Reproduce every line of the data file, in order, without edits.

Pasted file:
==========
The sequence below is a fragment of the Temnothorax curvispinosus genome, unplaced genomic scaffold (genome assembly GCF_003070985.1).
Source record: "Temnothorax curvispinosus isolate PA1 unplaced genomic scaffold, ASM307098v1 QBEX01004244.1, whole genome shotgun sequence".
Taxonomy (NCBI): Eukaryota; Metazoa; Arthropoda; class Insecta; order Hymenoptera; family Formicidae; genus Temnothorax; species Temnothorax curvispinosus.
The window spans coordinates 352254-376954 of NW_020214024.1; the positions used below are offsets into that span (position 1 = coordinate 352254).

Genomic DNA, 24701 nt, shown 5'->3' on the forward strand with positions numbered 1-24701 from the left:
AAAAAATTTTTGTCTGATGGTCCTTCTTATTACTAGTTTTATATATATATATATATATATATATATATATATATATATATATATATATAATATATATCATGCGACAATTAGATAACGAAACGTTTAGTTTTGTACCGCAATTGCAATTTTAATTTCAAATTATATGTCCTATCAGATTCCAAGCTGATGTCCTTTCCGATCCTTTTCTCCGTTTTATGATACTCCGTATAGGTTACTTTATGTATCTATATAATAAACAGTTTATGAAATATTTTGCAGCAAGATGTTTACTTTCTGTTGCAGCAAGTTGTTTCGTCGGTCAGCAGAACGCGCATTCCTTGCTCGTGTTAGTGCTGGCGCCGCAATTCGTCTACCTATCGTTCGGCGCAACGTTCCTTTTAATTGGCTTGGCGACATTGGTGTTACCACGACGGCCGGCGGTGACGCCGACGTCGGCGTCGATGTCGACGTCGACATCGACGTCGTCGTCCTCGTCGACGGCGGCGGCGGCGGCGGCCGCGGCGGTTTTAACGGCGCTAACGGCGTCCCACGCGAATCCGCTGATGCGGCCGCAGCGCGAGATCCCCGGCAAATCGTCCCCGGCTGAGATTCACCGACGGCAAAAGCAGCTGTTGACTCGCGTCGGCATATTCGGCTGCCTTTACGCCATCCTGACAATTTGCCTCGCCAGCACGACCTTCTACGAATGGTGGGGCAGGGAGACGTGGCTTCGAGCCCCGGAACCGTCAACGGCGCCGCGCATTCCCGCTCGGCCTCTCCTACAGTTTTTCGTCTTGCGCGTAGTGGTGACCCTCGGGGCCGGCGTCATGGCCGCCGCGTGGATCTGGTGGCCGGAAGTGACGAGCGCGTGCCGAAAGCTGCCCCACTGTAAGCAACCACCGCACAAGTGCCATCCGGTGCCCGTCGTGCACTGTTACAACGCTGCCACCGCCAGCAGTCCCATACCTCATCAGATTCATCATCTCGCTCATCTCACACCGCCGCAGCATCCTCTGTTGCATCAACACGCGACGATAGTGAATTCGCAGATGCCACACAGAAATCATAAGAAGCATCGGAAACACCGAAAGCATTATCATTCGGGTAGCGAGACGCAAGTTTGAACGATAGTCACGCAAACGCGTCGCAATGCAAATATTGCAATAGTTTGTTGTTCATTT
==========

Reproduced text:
The sequence below is a fragment of the Temnothorax curvispinosus genome, unplaced genomic scaffold (genome assembly GCF_003070985.1).
Source record: "Temnothorax curvispinosus isolate PA1 unplaced genomic scaffold, ASM307098v1 QBEX01004244.1, whole genome shotgun sequence".
Taxonomy (NCBI): Eukaryota; Metazoa; Arthropoda; class Insecta; order Hymenoptera; family Formicidae; genus Temnothorax; species Temnothorax curvispinosus.
The window spans coordinates 352254-376954 of NW_020214024.1; the positions used below are offsets into that span (position 1 = coordinate 352254).

Genomic DNA, 24701 nt, shown 5'->3' on the forward strand with positions numbered 1-24701 from the left:
AAAAAATTTTTGTCTGATGGTCCTTCTTATTACTAGTTTTATATATATATATATATATATATATATATATATATATATATATATATATAATATATATCATGCGACAATTAGATAACGAAACGTTTAGTTTTGTACCGCAATTGCAATTTTAATTTCAAATTATATGTCCTATCAGATTCCAAGCTGATGTCCTTTCCGATCCTTTTCTCCGTTTTATGATACTCCGTATAGGTTACTTTATGTATCTATATAATAAACAGTTTATGAAATATTTTGCAGCAAGATGTTTACTTTCTGTTGCAGCAAGTTGTTTCGTCGGTCAGCAGAACGCGCATTCCTTGCTCGTGTTAGTGCTGGCGCCGCAATTCGTCTACCTATCGTTCGGCGCAACGTTCCTTTTAATTGGCTTGGCGACATTGGTGTTACCACGACGGCCGGCGGTGACGCCGACGTCGGCGTCGATGTCGACGTCGACATCGACGTCGTCGTCCTCGTCGACGGCGGCGGCGGCGGCGGCCGCGGCGGTTTTAACGGCGCTAACGGCGTCCCACGCGAATCCGCTGATGCGGCCGCAGCGCGAGATCCCCGGCAAATCGTCCCCGGCTGAGATTCACCGACGGCAAAAGCAGCTGTTGACTCGCGTCGGCATATTCGGCTGCCTTTACGCCATCCTGACAATTTGCCTCGCCAGCACGACCTTCTACGAATGGTGGGGCAGGGAGACGTGGCTTCGAGCCCCGGAACCGTCAACGGCGCCGCGCATTCCCGCTCGGCCTCTCCTACAGTTTTTCGTCTTGCGCGTAGTGGTGACCCTCGGGGCCGGCGTCATGGCCGCCGCGTGGATCTGGTGGCCGGAAGTGACGAGCGCGTGCCGAAAGCTGCCCCACTGTAAGCAACCACCGCACAAGTGCCATCCGGTGCCCGTCGTGCACTGTTACAACGCTGCCACCGCCAGCAGTCCCATACCTCATCAGATTCATCATCTCGCTCATCTCACACCGCCGCAGCATCCTCTGTTGCATCAACACGCGACGATAGTGAATTCGCAGATGCCACACAGAAATCATAAGAAGCATCGGAAACACCGAAAGCATTATCATTCGGGTAGCGAGACGCAAGTTTGAACGATAGTCACGCAAACGCGTCGCAATGCAAATATTGCAATAGTTTGTTGTTCATTT